About Me

My photo
Spofford, New Hampshire, United States
Jeff Newcomer had been a physician practicing in New Hampshire and Vermont for over 30 years. Over that time, as a member of the Conservation Commission in his home of Chesterfield New Hampshire, he has used his photography to promote the protection and appreciation of the town's wild lands. In recent years he has been transitioning his focus from medicine to photography, writing and teaching. Jeff enjoys photographing throughout New England, but has concentrated on the Monadnock Region and southern Vermont and has had a long term artistic relationship with Mount Monadnock. He is a featured artist in a number of local galleries and his work is often seen in regional print, web publications and in business installations throughout the country. For years Jeff has published a calendar celebrating the beauty of The New England country-side in all seasons. All of the proceeds from his New England Reflections Calendar have gone to support the Pulmonary Rehabilitation Program at the Cheshire Medical Center. Jeff has a strong commitment to sharing his excitement about the special beauty of our region and publishes a blog about photography in New England.

Sunday, February 3, 2013

Taking a Fresh Look at Your Photography

How did I miss this yawning Galapagos Sea Lion?
Dope Slaps From the Past

Last week, as I was preparing my article about dealing with Chromatic
Aberration, I searched my RAW archives for images that demonstrated the phenomena. I eventually found some good examples, but I was reminded that, whenever I wander about in my archives, I always find neglected treasures. Images that I can't believe I left behind, unrealized.  All of the images here, except the broad Brattleboro glade, were rediscoverd during this one search.

Maine Shore Rediscovered
Pemaquid Shore, Maine
New Harbor Buoys, Maine

I know why it happens. When I get home from a shoot, I upload the images, convert them to DNG, geotag them, add appropriate meta data and rename. I then dive in, excited to get to work on the pictures with the most potential. There are always images that are obvious misses. I delete some, but not as many as I should. If I'm lucky there are a few that are worth further effort. I try to remember to label these with a yellow flags. As I complete work on the best, I change the flag to green on the parent RAW files, but inevitably, before I can get back to all my "yellows", I come back from my next shoot and the poor orphan images are forgotten.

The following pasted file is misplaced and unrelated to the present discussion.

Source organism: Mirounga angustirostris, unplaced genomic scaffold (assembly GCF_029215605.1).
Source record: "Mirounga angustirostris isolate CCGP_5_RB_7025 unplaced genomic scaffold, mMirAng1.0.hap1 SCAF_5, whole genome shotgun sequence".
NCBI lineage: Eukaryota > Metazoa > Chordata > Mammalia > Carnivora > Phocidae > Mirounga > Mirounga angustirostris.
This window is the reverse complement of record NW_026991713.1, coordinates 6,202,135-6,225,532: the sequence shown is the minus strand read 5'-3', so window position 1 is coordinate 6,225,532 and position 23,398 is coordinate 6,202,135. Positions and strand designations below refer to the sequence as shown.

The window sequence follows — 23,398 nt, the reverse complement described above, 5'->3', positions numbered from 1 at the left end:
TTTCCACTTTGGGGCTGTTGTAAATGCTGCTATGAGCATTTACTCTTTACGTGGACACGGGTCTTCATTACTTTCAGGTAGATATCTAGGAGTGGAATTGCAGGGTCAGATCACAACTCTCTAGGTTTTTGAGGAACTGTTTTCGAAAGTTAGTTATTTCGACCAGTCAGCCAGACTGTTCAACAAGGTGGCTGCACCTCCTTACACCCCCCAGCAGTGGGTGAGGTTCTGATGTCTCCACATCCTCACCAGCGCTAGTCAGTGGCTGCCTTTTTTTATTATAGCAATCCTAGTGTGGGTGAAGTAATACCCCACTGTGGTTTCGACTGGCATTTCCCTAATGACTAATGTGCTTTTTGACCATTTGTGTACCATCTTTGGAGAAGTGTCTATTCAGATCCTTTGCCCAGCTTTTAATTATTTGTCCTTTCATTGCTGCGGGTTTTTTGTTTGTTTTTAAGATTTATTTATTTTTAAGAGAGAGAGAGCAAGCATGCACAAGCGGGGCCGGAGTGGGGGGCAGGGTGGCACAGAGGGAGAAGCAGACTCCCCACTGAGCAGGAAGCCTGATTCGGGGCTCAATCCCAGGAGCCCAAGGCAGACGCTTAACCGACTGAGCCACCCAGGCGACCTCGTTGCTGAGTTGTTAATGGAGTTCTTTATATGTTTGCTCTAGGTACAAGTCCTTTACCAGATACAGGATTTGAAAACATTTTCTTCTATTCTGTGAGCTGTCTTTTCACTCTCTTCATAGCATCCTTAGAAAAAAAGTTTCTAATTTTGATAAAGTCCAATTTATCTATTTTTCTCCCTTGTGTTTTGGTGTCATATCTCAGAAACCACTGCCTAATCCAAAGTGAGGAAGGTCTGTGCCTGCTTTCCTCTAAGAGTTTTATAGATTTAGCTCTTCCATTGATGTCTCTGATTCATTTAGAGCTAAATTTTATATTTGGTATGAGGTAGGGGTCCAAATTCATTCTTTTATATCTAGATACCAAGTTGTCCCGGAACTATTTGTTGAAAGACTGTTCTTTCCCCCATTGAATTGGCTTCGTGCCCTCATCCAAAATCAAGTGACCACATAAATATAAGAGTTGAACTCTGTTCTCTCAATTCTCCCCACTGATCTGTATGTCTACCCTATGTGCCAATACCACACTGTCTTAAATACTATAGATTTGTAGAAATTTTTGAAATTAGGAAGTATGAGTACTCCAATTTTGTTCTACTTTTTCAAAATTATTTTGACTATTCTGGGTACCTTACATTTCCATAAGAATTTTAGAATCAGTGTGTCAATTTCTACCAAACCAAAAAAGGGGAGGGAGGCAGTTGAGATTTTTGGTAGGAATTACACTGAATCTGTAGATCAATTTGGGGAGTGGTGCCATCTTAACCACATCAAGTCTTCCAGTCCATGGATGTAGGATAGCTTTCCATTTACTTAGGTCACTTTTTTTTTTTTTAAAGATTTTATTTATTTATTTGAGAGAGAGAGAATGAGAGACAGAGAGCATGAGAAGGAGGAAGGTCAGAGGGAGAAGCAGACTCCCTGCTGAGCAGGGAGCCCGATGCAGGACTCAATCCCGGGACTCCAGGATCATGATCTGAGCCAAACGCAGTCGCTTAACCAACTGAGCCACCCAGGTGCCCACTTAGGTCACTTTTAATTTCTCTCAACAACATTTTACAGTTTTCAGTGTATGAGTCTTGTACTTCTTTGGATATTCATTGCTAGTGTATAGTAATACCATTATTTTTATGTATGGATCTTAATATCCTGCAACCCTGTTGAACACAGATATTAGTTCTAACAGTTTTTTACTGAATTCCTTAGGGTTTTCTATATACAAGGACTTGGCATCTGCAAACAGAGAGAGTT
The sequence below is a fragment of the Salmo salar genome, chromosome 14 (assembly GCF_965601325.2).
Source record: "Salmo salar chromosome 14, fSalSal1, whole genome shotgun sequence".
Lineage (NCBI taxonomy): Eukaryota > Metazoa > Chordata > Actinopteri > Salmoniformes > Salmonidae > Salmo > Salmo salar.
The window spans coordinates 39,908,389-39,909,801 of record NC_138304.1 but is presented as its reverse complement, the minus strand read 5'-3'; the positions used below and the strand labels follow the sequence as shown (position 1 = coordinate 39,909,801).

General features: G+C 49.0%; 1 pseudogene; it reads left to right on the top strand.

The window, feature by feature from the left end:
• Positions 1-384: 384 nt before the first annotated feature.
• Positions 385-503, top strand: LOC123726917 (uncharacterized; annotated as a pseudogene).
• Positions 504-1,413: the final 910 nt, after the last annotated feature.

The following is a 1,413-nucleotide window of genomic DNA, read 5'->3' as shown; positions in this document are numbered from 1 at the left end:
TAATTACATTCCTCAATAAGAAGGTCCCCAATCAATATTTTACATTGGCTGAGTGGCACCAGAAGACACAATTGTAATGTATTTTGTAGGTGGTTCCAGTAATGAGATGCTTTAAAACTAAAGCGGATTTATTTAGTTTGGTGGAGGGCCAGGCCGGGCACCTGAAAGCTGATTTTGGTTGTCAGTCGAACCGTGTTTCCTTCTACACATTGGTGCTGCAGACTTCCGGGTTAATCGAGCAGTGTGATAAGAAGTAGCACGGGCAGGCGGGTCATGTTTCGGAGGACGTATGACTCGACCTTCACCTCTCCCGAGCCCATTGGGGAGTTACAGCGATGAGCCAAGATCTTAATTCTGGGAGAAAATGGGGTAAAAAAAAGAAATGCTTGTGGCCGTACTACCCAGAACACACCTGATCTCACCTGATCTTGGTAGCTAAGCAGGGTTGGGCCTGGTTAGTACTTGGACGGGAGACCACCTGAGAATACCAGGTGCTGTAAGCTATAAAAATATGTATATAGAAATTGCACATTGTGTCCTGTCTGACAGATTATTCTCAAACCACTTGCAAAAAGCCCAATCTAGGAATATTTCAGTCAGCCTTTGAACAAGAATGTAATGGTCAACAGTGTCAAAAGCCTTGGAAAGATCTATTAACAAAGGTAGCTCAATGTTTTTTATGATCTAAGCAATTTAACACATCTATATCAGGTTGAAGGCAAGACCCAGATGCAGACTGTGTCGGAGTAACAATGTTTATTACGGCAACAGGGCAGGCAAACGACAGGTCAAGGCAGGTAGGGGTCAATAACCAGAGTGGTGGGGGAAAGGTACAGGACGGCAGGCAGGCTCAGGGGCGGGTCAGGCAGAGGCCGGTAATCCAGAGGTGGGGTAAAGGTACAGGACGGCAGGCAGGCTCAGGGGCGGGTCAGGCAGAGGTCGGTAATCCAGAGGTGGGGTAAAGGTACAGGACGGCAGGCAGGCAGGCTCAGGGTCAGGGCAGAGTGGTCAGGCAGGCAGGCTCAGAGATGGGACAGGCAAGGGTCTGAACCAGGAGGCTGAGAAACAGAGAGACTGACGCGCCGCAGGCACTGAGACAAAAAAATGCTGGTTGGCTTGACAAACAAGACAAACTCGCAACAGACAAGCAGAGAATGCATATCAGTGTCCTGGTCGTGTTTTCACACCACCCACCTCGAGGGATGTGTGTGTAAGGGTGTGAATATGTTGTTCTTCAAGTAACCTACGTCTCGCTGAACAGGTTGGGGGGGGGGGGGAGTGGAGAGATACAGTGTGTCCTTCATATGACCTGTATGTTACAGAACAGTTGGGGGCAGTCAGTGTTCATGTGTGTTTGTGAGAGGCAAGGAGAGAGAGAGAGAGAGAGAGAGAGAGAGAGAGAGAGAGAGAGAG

Autumn Rediscovered
Minnewawa Brook, Marlborough, NH
Golden Ferns, Spofford, NH

Bratttleboro Glade, My first Look
The sadly neglected images may be of entirely different subjects, but more often they are just different perspectives on familiar locations. The remarkable thing is that, when I return to these archives after months or years, I see them with a fresh eye. My usual thought is, "How could I have possibly missed that!". It is like mining for hidden treasure. Of course, when I find "new" images, I have to stop and edit them right away. I know that, if I move on, they may be lost forever. Last fall I captured
 some shots of the leaves outside of my old office in Brattleboro, Vermont. I ended up printing a nice broad image of the glade, but when I revisited the archive last week, a previously ignored close-up leaped out at me. After a well desired, self-inflicted, dope slap, I got to work on the image and now I like it much better than the original, rather routine, rendering.

I prefer this, new found, view of the glade in Brattleboro

 So my quick search for Chromatic Aberration became an exciting, several hours long, treasure hunt. I salvaged images from a previous ride along the Maine coast, autumn color from seasons past, our trip to Yellowstone last summer and from our amazing 2009 trip to the Galapagos Islands.

 Yellowstone Rediscovered
Faithful Run-Off, Yellowstone
Blue Recovery: Fringed Gentian


The value of a fresh look is remarkable and I urge you to take the
Sally Lightfoot Watching the Galapagos Sunset
journey regularly. You have a treasure chest of lonely pixels just waiting to be liberated. As for me, I plan to make a habit, each month, of scanning the archives from previous years. Not only do I expect to find “new” images, but I trust I will be reminded of locations that are worth another visit, perhaps with a new perspective. So get your fresh eye focused, dive back into those archives and get ready for the dope slaps.

Galapagos Islands Rediscovered

Galapagos Sea Lion Blocking our way home

1 comment:

  1. We're always doing this... I'm still going through my fall 2012 images and will be for some time. But I keep getting interrupted by new photographic interests... But I usually get back to them.. (soon or later)
    Jeff Foliage